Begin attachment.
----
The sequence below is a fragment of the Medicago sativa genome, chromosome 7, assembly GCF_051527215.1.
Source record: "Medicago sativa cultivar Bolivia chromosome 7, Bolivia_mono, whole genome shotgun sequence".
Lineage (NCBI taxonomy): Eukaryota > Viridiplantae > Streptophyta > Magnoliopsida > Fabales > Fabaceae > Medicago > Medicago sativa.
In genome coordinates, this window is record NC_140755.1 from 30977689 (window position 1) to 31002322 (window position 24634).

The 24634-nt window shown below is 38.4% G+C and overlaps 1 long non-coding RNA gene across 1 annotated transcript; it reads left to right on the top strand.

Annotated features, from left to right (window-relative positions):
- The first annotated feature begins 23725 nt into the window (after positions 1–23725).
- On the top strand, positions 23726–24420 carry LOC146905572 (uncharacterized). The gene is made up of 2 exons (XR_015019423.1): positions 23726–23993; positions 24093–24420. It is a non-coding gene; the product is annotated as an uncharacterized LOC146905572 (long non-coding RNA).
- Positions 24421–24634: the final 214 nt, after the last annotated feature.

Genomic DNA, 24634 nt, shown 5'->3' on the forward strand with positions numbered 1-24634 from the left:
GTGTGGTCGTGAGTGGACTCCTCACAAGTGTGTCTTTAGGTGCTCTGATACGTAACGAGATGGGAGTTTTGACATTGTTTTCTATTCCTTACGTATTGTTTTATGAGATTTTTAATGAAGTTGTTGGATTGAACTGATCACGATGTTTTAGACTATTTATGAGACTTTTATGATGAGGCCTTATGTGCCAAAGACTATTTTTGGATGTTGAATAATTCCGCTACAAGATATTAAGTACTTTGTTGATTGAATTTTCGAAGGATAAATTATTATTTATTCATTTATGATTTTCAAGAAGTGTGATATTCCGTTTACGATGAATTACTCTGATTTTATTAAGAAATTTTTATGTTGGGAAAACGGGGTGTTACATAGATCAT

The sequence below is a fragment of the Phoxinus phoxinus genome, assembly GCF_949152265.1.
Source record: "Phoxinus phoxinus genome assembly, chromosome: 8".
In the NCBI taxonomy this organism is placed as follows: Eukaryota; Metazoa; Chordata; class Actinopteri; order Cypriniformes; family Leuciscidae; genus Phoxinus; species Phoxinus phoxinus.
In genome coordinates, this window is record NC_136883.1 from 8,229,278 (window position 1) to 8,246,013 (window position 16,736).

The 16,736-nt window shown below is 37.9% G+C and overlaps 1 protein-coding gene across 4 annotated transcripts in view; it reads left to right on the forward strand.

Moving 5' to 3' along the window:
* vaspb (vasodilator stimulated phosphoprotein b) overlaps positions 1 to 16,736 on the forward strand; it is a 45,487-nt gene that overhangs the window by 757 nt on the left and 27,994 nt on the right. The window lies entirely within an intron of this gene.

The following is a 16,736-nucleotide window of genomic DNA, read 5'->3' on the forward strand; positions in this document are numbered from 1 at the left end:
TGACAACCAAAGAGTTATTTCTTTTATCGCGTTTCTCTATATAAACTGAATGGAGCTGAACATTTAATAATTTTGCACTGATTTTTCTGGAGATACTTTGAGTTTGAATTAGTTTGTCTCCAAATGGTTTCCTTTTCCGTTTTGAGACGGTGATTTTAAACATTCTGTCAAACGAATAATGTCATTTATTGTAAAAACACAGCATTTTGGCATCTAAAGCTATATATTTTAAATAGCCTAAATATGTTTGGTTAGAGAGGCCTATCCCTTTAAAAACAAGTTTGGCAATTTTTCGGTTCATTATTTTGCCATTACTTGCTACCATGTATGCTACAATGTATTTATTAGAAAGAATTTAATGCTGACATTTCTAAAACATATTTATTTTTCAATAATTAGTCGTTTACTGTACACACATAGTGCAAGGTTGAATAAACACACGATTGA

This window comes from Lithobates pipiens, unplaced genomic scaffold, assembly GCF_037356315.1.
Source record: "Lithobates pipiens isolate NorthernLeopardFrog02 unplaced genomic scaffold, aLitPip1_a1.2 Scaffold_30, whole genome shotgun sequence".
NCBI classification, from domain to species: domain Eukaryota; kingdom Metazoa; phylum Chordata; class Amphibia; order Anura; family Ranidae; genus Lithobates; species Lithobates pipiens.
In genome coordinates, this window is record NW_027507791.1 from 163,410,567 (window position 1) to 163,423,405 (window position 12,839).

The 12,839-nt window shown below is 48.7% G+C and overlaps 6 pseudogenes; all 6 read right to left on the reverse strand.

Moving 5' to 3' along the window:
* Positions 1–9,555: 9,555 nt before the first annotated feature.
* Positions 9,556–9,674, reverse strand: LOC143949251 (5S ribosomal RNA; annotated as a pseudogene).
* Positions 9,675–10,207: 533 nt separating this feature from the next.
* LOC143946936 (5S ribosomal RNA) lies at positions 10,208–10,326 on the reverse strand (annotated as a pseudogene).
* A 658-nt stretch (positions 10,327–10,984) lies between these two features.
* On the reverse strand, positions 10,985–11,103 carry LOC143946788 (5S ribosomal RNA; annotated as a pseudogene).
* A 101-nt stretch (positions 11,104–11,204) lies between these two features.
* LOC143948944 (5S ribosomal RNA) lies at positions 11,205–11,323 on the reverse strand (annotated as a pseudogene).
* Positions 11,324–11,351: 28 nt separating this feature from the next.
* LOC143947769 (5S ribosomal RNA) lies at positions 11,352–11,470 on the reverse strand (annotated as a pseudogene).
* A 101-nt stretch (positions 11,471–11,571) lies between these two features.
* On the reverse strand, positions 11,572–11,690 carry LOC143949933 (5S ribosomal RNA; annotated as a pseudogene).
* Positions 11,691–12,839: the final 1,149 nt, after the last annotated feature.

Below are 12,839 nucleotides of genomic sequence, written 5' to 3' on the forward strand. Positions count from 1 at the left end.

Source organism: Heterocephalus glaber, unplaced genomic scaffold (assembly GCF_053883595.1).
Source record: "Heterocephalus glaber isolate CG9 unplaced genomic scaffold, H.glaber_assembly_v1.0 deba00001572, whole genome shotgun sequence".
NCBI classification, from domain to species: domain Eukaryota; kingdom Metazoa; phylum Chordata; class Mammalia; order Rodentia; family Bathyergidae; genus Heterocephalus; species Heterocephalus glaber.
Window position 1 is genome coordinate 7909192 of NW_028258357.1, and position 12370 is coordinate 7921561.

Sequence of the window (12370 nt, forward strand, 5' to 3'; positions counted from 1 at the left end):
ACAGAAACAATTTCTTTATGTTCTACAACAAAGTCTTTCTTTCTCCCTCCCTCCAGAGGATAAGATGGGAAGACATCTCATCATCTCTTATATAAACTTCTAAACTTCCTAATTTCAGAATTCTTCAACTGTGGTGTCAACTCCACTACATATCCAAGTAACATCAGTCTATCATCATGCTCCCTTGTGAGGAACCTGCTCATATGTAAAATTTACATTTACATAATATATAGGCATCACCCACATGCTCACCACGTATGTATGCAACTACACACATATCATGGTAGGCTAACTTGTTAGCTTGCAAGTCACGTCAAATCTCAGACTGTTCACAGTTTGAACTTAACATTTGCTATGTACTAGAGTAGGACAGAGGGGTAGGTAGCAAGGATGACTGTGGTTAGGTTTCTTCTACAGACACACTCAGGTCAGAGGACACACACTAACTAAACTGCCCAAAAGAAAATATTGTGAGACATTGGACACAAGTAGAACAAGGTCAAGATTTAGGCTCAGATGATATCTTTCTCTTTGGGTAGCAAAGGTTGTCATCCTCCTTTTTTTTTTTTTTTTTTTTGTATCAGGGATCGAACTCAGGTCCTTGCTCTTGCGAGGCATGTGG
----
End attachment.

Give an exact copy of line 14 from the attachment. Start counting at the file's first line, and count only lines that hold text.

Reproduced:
In the NCBI taxonomy this organism is placed as follows: Eukaryota; Metazoa; Chordata; class Actinopteri; order Cypriniformes; family Leuciscidae; genus Phoxinus; species Phoxinus phoxinus.